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Your exotic sightings

Jeremy Torrance web producer Jeremy Torrance web producer | 12:47 UK time, Monday, 5 July 2010

We had a great response from you on the blog when Martin asked you to tell us about exotic species in the UK. The topic prompted a lot of discussion on our messageboard and in our Flickr group too so we wanted to share some of best sightings with you.

You certainly can't blame our winged friends for paying no attention to international boundaries. We've had lots of reports from you of them doing just that.

Brandon Anderson, Lynne Dymond, dancingbeard and Harpert4 report thriving groups of ring necked parakeets in both north and south London. But it seems they've been spreading their wings even further: tomrichards88 spotted this one in Singleton Park, Swansea.

Parakeet © Tom Richards

Parakeet © Tom Richards

Several of you, including Julie Doyle and Charlotte Mijatovic have noticed pheasants sporting darker colours than our native chestnut and golden brown variety. Although common pheasants can sometimes appear greener due to changes in their pigment, these dark green sightings could be Japanese green pheasants, reportedly introduced by gamekeepers because they're hardier than our native variety.

Over on the messageboard there was much talk about hoopoe. These exotic patterned birds don't breed in the UK but can be found along English coasts in spring as they overshoot their migration to Europe from Africa. Mike Rawlings was amongst our Flickr group members who managed to photograph one of these visitors.

Hoopoe © Mike Rawlings

Hoopoe © Mike Rawlings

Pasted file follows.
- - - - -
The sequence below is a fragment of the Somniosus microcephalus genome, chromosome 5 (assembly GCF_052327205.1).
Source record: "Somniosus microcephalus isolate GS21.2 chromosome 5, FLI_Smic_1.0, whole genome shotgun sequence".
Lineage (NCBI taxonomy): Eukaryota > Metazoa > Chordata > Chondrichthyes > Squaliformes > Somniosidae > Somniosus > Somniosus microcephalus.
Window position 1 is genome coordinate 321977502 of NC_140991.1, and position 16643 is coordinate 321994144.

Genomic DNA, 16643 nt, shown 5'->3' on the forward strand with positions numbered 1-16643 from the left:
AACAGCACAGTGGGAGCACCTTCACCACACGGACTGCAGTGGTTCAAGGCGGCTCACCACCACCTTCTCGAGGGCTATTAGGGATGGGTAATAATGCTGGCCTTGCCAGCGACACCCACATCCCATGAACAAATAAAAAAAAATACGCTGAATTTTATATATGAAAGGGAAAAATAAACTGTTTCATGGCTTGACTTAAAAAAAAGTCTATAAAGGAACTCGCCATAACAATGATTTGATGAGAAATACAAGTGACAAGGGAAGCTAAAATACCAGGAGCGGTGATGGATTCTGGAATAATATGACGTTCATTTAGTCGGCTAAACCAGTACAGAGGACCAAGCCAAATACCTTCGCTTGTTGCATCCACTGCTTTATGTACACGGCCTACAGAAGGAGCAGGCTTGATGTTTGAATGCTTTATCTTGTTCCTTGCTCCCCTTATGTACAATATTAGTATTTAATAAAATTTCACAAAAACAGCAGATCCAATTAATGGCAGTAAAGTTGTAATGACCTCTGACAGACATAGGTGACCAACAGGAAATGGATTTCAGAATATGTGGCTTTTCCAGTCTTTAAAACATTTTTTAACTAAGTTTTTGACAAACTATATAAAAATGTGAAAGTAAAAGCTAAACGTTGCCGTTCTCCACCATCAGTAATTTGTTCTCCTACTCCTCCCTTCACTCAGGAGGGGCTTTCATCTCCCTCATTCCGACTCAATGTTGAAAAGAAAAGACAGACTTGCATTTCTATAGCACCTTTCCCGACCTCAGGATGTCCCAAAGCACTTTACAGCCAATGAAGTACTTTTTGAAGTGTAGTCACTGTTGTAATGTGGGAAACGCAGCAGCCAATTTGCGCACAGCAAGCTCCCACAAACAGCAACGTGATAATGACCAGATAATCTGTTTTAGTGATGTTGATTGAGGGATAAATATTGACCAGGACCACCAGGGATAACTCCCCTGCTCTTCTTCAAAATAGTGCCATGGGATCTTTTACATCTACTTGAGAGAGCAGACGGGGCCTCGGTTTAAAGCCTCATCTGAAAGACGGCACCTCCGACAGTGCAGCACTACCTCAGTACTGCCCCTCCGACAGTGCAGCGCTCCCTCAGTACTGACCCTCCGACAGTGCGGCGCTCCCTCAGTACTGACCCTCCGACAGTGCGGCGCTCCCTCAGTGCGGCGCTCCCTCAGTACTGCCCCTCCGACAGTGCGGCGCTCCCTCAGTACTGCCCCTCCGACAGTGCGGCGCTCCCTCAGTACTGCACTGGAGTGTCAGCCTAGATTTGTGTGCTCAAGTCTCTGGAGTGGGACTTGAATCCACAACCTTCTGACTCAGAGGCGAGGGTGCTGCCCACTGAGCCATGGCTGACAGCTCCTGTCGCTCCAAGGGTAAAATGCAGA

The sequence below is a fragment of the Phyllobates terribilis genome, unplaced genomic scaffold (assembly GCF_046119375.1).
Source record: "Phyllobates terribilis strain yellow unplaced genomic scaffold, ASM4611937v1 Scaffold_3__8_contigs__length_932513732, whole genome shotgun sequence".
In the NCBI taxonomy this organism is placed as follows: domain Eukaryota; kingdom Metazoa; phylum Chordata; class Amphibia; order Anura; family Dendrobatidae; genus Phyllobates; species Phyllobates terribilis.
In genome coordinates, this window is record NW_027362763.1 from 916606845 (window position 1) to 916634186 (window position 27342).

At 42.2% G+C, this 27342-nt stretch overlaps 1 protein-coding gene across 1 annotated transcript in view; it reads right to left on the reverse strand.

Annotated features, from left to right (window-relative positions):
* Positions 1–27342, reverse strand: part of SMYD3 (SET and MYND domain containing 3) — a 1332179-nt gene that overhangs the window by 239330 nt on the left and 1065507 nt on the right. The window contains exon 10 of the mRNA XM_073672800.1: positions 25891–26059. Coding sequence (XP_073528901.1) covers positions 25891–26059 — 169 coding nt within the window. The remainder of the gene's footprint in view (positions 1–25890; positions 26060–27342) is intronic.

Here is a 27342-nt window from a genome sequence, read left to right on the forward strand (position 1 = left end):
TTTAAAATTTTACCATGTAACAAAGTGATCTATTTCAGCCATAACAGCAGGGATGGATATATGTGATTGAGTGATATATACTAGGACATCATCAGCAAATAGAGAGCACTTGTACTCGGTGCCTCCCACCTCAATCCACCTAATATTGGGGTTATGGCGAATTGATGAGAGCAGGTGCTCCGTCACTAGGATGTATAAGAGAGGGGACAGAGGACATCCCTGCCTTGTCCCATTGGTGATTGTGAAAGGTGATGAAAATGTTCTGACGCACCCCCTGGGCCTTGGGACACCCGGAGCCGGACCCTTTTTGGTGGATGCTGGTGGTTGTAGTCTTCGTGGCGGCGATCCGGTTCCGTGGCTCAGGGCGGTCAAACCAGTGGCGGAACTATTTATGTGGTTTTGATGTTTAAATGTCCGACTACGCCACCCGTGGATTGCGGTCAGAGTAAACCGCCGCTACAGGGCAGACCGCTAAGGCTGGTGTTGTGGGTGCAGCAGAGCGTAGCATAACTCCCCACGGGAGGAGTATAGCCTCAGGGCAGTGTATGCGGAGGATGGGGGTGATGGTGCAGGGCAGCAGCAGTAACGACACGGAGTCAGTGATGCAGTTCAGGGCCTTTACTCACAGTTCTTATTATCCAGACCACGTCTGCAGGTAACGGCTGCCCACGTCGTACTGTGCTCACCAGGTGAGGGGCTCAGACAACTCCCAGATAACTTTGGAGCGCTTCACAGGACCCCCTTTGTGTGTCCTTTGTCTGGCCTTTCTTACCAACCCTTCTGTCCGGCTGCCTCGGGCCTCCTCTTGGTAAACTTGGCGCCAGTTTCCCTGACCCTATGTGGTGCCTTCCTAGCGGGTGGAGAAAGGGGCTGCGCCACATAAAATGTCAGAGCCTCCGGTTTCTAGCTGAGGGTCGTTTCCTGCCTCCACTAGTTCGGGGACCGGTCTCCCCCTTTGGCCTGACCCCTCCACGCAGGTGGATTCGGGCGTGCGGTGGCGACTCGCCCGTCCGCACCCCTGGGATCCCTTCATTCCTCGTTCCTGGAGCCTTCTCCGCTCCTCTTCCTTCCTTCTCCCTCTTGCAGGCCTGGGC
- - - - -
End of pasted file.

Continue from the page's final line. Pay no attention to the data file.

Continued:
As well as established populations, introduced species and stray visitors we have more than a few exotic escapees according to your reports. Norfolk plays host to a loose flamingo according to tootsietim and levingtonash tells us there's a flock of macaws who prefer a local woods to their aviary.

Meanwhile down in Devon, Matt Mcveigh was lucky enough to have this colourful visitor to his garden.

Purple glossy starling © Matt Mcveigh

Purple glossy starling © Matt Mcveigh

We have to agree with MPG's identification that it's a purple glossy starling, normally found in tropical Africa. Has it escaped from a private collection?

If you have an exotic pet and find you can't look after it, please don't dump it in an unfamiliar environment. The RSPCA has advice for anyone struggling to care for their pets. It's certainly cruel to abandon those that can't cope with our climate and those that do survive can cause havoc like the red-eared terrapin. Mike Foster, John, spikeharby, Moss Penguin, Jools and Stephen 1980 have all noticed these invasive amphibians reptiles that predate our native pondlife and in the Flickr group Edward Nurcombe took this photo in St Neots, Cambridgeshire.

Terrapin © Edward Nurcombe

Terrapin © Edward Nurcombe

After Gordon's film about the wallabies on the Isle of Man, lots of you have reported wallabies across the country. auchingee has seen them on Island Inch Conachan, Loch Lomond, greenottingham told us about their presence in Froggatt Edge, Derbyshire, david darling reports evidence of them in Andover, hants, Ray Dorian shared his sightings in Leonardslee Gardens, Sussex and jeandavisroy has seen one from the M4 headed toward Bristol. Is there anywhere without wallabies?!

A real eyebrow-raiser is Sara Sid's sighting of a coatimundi in Berkshire, a raccoon-like mammal that's an awfully long way from its normal home in South America. Could this be a case of mistaken identity, perhaps an unusually marked fox? Whatever the explanation, Britain's wildlife is clearly incredibly diverse and more discoveries are waiting to be made. If you do see any, we'd love to hear about it right here.